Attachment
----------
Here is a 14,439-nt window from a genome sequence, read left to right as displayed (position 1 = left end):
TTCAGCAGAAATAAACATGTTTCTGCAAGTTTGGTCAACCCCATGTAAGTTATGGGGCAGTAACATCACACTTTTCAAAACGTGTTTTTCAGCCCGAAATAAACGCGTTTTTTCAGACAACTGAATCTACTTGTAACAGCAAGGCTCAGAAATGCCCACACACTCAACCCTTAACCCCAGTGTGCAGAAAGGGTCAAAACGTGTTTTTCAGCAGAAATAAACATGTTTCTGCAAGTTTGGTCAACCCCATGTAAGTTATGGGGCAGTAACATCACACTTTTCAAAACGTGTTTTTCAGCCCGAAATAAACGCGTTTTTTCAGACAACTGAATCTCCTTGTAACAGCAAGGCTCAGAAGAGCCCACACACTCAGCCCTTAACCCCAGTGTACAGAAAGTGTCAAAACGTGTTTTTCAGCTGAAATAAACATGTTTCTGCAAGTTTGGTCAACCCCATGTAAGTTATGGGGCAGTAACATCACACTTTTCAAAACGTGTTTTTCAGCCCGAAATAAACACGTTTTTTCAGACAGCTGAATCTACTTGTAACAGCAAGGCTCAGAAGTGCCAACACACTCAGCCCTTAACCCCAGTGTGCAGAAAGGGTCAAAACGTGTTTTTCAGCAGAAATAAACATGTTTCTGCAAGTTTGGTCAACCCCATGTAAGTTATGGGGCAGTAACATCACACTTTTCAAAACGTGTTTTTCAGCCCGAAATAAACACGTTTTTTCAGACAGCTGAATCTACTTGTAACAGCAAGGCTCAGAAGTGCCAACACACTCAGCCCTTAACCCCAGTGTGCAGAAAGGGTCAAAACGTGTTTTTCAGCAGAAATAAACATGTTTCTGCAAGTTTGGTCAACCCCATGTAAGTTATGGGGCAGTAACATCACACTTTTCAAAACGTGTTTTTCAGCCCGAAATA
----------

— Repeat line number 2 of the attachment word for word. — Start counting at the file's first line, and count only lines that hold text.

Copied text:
TTCAGCAGAAATAAACATGTTTCTGCAAGTTTGGTCAACCCCATGTAAGTTATGGGGCAGTAACATCACACTTTTCAAAACGTGTTTTTCAGCCCGAAATAAACGCGTTTTTTCAGACAACTGAATCTACTTGTAACAGCAAGGCTCAGAAATGCCCACACACTCAACCCTTAACCCCAGTGTGCAGAAAGGGTCAAAACGTGTTTTTCAGCAGAAATAAACATGTTTCTGCAAGTTTGGTCAACCCCATGTAAGTTATGGGGCAGTAACATCACACTTTTCAAAACGTGTTTTTCAGCCCGAAATAAACGCGTTTTTTCAGACAACTGAATCTCCTTGTAACAGCAAGGCTCAGAAGAGCCCACACACTCAGCCCTTAACCCCAGTGTACAGAAAGTGTCAAAACGTGTTTTTCAGCTGAAATAAACATGTTTCTGCAAGTTTGGTCAACCCCATGTAAGTTATGGGGCAGTAACATCACACTTTTCAAAACGTGTTTTTCAGCCCGAAATAAACACGTTTTTTCAGACAGCTGAATCTACTTGTAACAGCAAGGCTCAGAAGTGCCAACACACTCAGCCCTTAACCCCAGTGTGCAGAAAGGGTCAAAACGTGTTTTTCAGCAGAAATAAACATGTTTCTGCAAGTTTGGTCAACCCCATGTAAGTTATGGGGCAGTAACATCACACTTTTCAAAACGTGTTTTTCAGCCCGAAATAAACACGTTTTTTCAGACAGCTGAATCTACTTGTAACAGCAAGGCTCAGAAGTGCCAACACACTCAGCCCTTAACCCCAGTGTGCAGAAAGGGTCAAAACGTGTTTTTCAGCAGAAATAAACATGTTTCTGCAAGTTTGGTCAACCCCATGTAAGTTATGGGGCAGTAACATCACACTTTTCAAAACGTGTTTTTCAGCCCGAAATA